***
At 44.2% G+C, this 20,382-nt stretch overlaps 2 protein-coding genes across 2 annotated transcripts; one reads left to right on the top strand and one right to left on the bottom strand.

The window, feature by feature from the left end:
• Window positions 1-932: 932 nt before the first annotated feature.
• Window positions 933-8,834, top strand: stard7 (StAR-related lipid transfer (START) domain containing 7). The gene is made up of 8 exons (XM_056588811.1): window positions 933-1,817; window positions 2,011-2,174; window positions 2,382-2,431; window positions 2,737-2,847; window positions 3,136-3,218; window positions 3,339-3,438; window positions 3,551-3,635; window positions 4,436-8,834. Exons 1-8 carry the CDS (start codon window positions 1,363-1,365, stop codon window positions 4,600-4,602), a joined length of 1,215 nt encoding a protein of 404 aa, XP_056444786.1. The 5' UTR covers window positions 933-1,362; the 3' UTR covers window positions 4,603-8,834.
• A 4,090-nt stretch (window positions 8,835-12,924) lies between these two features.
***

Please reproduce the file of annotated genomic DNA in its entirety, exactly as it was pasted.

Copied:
At 44.2% G+C, this 20,382-nt stretch overlaps 2 protein-coding genes across 2 annotated transcripts; one reads left to right on the top strand and one right to left on the bottom strand.

The window, feature by feature from the left end:
• Window positions 1-932: 932 nt before the first annotated feature.
• Window positions 933-8,834, top strand: stard7 (StAR-related lipid transfer (START) domain containing 7). The gene is made up of 8 exons (XM_056588811.1): window positions 933-1,817; window positions 2,011-2,174; window positions 2,382-2,431; window positions 2,737-2,847; window positions 3,136-3,218; window positions 3,339-3,438; window positions 3,551-3,635; window positions 4,436-8,834. Exons 1-8 carry the CDS (start codon window positions 1,363-1,365, stop codon window positions 4,600-4,602), a joined length of 1,215 nt encoding a protein of 404 aa, XP_056444786.1. The 5' UTR covers window positions 933-1,362; the 3' UTR covers window positions 4,603-8,834.
• A 4,090-nt stretch (window positions 8,835-12,924) lies between these two features.